Les Miserables

Theatre: Queen’s Theatre, London
Created by: Alain Boublil, Claude-Michel Schonberg
Performance date: 24 August 2011
Starring: Jonathan Williams, Matt Lucas

26 years on and as magical as ever


Glaswegians of a certain age will remember the ice-rink in St Enoch’s Shopping Centre. It wasn’t a great rink but off I went once a week for skating lessons. I didn’t get very far with the skating but in those couple of months something far more exciting happened – I was introduced to the world of musicals. The skating teacher had her own music and for forty-five minutes pop was replaced by Phantom of the Opera, Jesus Christ Superstar and Chess. Oh, and the greatest stage musical ever written- Les Miserables.

If you asked me to go onto an ice rink now I’d fall over before I got the skates on. I’ve forgotten everything – forward motion, backwards, bunny hops and curtsies have all gone, but the excitement I feel every time I hear ‘On My Own’ or ‘One Day More’ remains.

Over the years I’ve seen Les Miserables a few times. Sometimes I’ve been bowled over, a couple of times I’ve been disappointed, but my love for the source material has never waned. I’m a little spoiled – the recording I listen to most often is from the 10th Anniversary Concert with a cast including Colm Wilkinson, Michael Ball, Alun Armstrong, Jenny Galloway, Lea Salonga and Michael Maguire, I’m not sure that musical theatre gets any better.

For fifteen years that concert enchanted me so when the 25th Anniversary concert at the o2 was announced I was pretty much the first on the phone for tickets. I was excited by the thought of Alfie Boe as Jean Valjean. Matt Lucas as Thernadier seemed like a bit of a marketing stunt, but a fun one. I got the tickets months in advance and grew ever more excited about that Sunday evening.

Then I got sick. I couldn’t move I was in so much pain, I pulled out of a diving holiday to Egypt and worst of all I had to stay in bed rather than go to the concert. I had waited a decade for this.

The disappointment was only slightly reduced when I got a copy on Blu-Ray for Christmas. Alfie Boe was outstanding, Matt Lucas was surprisingly good, Nick Jonas as Marius was bloody awful. The appearance of the 1985 cast and the four Valjeans singing together moved me to tears. I still can’t believe I missed it. Then there was an announcement that Alfie Boe and Matt Lucas were joining the West End cast. I hadn’t missed out altogether. My fabulous husband bought some tickets, carefully making sure that it was a night when both Boe and Lucas were performing. Ten months late, but I was going to be celebrating the success and longevity of my favourite musical.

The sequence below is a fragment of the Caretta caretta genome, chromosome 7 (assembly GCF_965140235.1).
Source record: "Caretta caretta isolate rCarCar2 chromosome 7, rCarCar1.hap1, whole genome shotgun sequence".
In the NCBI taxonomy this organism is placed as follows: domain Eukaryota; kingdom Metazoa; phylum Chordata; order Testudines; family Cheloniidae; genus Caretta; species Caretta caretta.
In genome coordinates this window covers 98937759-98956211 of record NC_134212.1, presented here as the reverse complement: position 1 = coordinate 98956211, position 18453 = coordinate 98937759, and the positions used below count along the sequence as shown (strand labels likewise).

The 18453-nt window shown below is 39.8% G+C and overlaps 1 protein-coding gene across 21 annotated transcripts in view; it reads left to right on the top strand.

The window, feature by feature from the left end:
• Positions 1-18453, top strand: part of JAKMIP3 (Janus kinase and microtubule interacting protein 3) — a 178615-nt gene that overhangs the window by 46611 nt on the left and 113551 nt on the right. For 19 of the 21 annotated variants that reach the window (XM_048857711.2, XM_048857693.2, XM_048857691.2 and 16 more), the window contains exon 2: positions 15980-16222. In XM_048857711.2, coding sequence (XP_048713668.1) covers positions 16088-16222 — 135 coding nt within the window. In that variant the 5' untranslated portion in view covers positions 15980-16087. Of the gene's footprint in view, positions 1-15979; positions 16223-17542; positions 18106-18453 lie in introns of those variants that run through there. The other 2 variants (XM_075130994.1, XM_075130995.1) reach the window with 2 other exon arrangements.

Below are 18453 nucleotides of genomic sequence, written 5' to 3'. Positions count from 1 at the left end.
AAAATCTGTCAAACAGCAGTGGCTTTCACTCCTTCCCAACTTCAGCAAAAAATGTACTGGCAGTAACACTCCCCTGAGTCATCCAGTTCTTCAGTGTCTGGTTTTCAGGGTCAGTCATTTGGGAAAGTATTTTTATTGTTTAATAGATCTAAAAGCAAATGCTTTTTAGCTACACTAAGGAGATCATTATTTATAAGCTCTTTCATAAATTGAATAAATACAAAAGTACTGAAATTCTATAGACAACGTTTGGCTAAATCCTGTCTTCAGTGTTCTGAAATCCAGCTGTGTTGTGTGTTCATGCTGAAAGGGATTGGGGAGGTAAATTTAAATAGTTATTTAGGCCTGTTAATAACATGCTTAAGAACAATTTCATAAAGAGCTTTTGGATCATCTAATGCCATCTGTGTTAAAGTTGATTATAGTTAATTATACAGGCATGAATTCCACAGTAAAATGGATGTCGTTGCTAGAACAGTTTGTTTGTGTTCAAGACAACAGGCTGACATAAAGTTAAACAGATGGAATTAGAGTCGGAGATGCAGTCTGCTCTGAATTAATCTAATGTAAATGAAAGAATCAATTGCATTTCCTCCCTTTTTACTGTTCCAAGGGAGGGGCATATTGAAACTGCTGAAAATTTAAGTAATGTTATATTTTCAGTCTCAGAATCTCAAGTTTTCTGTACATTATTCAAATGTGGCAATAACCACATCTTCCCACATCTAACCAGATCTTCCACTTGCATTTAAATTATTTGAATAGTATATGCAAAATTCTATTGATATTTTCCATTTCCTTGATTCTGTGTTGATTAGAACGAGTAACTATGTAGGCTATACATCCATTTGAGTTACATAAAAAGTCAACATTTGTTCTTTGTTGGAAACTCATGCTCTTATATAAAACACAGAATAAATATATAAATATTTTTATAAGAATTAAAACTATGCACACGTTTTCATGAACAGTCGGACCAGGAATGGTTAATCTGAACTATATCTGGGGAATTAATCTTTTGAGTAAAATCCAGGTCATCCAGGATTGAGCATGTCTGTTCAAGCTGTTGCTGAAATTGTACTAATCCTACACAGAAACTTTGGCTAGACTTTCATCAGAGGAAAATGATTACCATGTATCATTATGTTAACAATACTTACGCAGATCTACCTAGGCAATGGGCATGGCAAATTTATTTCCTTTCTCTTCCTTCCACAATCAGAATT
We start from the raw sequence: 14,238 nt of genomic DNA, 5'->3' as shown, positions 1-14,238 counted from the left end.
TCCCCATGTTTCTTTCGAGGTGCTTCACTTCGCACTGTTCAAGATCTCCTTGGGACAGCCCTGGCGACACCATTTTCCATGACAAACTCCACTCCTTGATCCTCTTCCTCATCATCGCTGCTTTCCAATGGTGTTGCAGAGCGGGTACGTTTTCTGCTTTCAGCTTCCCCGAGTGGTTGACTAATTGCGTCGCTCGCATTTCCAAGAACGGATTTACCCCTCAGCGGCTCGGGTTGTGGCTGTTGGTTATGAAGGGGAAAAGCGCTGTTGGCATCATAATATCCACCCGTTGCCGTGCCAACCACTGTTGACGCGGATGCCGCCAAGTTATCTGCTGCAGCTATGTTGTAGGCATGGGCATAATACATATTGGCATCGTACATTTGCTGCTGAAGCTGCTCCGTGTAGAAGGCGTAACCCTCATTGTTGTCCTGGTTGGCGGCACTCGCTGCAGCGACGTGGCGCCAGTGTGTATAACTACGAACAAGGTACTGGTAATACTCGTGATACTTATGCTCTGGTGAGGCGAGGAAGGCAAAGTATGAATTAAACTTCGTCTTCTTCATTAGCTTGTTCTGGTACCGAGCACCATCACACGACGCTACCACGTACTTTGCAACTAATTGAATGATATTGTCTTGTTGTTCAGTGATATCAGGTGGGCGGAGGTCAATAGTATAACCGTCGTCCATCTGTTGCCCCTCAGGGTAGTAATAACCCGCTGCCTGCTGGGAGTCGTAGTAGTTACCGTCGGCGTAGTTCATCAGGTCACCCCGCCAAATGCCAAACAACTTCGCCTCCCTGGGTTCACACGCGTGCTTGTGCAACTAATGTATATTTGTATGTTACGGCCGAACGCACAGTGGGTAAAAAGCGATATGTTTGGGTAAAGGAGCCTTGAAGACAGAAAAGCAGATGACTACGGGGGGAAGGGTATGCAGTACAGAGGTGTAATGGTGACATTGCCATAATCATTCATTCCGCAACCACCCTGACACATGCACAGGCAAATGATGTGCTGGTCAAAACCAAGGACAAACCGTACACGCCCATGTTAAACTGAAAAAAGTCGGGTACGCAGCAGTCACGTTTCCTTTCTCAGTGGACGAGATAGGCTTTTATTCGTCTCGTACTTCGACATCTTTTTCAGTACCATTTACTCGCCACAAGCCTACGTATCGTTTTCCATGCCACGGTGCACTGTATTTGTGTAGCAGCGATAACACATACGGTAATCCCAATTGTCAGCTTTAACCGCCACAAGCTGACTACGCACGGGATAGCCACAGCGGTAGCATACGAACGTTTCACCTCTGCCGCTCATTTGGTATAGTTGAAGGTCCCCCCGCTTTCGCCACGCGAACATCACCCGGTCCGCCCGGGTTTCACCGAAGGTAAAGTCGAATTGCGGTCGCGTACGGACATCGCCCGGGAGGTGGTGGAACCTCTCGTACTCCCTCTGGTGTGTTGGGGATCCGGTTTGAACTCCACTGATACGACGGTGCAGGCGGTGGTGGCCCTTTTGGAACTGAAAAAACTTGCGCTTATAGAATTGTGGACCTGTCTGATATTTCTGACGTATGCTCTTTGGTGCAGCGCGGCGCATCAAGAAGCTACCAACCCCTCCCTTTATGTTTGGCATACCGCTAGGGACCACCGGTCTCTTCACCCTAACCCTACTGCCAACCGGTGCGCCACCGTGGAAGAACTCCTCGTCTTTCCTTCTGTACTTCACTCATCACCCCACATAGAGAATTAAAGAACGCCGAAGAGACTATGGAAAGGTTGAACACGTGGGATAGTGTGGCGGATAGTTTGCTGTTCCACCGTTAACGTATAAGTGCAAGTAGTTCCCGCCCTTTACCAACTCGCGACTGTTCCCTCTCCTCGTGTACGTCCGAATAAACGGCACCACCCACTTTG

Or not. The West End Gods have something against me. We got to the theatre to be greeted with the news that Alfie Boe was ill and wouldn’t be performing. My heart sank. But I rallied, it’s not fair on the understudy to go into a show thinking the worst. And it was a night out at Les Mis – how bad could it be?

From the minute the music began I was transfixed. The orchestra filled the theatre and sounded almost cinematic in their scope and reach. When Jonathan Williams began I relaxed, I knew it was all going to be fine. Alfie Boe? Never heard of him.

The cast was, for the most part, excellent. Williams was a brilliant Valjean, the best I’ve seen live. Matt Lucas and Katy Secombe were great as the Thernadiers – funny but without losing the sinister nature of the characters. Alexia Khadime was beautiful as Eponine and her deathbed number ‘A Little Fall of Rain’ moved me to tears. Unfortunately I was bitterly disappointed by Hadley Fraser as Javert. His diction in ‘Stars’ was poor and the necessity for punctuation seemed to have passed him by. Grantaire was also a let-down. It wasn’t that Adam Linstead was bad in the role – simply that it wasn’t performed the way I see it in my mind.

The staging, costumes and lighting were as amazing, as they always are. The building of the barricades never fails to thrill me. A lot of love, care and attention goes into producing Les Miserables and it shows.

It’s almost 26 years since Les Mis premiered at the Barbican. In that time it has become a global phenomenon (I’m a little in love with Polish Marius) and won the hearts of audiences around the world. It still has the capacity to move, excite and exhilarate me.

I’m disappointed that I haven’t had the opportunity to see Alfie Boe perform the role but I still had one of my favourite nights ever at the theatre, thanks in no small part to the excellent Jonathan Williams.

I hope there’s another celebration concert being planned. I just hope it isn’t for the 50th Anniversary. I can’t wait that long!

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